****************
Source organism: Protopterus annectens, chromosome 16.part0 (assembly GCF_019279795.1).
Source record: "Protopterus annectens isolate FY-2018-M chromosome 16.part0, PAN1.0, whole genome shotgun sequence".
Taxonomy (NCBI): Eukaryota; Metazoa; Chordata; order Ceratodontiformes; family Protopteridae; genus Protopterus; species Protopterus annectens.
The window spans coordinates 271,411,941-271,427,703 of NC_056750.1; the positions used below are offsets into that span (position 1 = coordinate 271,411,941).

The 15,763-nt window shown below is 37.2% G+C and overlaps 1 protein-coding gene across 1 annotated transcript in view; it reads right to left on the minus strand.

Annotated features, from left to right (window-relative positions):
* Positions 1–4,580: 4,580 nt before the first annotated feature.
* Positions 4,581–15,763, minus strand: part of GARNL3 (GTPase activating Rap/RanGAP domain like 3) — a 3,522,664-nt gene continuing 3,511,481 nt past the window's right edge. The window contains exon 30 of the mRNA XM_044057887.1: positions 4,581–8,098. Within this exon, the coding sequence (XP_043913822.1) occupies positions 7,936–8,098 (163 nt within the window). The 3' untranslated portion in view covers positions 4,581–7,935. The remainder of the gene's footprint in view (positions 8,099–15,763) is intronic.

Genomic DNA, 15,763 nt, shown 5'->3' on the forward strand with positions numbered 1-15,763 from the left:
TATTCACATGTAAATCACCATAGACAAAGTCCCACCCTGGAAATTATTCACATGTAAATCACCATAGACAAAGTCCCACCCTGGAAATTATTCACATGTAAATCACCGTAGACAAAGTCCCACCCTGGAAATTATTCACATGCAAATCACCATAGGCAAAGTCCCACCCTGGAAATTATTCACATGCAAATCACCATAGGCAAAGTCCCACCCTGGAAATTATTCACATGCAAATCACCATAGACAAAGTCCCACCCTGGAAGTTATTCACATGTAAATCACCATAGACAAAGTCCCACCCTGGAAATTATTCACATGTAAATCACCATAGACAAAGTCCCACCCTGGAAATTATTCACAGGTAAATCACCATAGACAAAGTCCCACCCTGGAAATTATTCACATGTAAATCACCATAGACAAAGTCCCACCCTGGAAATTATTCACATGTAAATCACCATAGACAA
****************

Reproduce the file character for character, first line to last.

Source organism: Protopterus annectens, chromosome 16.part0 (assembly GCF_019279795.1).
Source record: "Protopterus annectens isolate FY-2018-M chromosome 16.part0, PAN1.0, whole genome shotgun sequence".
Taxonomy (NCBI): Eukaryota; Metazoa; Chordata; order Ceratodontiformes; family Protopteridae; genus Protopterus; species Protopterus annectens.
The window spans coordinates 271,411,941-271,427,703 of NC_056750.1; the positions used below are offsets into that span (position 1 = coordinate 271,411,941).

The 15,763-nt window shown below is 37.2% G+C and overlaps 1 protein-coding gene across 1 annotated transcript in view; it reads right to left on the minus strand.

Annotated features, from left to right (window-relative positions):
* Positions 1–4,580: 4,580 nt before the first annotated feature.
* Positions 4,581–15,763, minus strand: part of GARNL3 (GTPase activating Rap/RanGAP domain like 3) — a 3,522,664-nt gene continuing 3,511,481 nt past the window's right edge. The window contains exon 30 of the mRNA XM_044057887.1: positions 4,581–8,098. Within this exon, the coding sequence (XP_043913822.1) occupies positions 7,936–8,098 (163 nt within the window). The 3' untranslated portion in view covers positions 4,581–7,935. The remainder of the gene's footprint in view (positions 8,099–15,763) is intronic.

Genomic DNA, 15,763 nt, shown 5'->3' on the forward strand with positions numbered 1-15,763 from the left:
TATTCACATGTAAATCACCATAGACAAAGTCCCACCCTGGAAATTATTCACATGTAAATCACCATAGACAAAGTCCCACCCTGGAAATTATTCACATGTAAATCACCGTAGACAAAGTCCCACCCTGGAAATTATTCACATGCAAATCACCATAGGCAAAGTCCCACCCTGGAAATTATTCACATGCAAATCACCATAGGCAAAGTCCCACCCTGGAAATTATTCACATGCAAATCACCATAGACAAAGTCCCACCCTGGAAGTTATTCACATGTAAATCACCATAGACAAAGTCCCACCCTGGAAATTATTCACATGTAAATCACCATAGACAAAGTCCCACCCTGGAAATTATTCACAGGTAAATCACCATAGACAAAGTCCCACCCTGGAAATTATTCACATGTAAATCACCATAGACAAAGTCCCACCCTGGAAATTATTCACATGTAAATCACCATAGACAA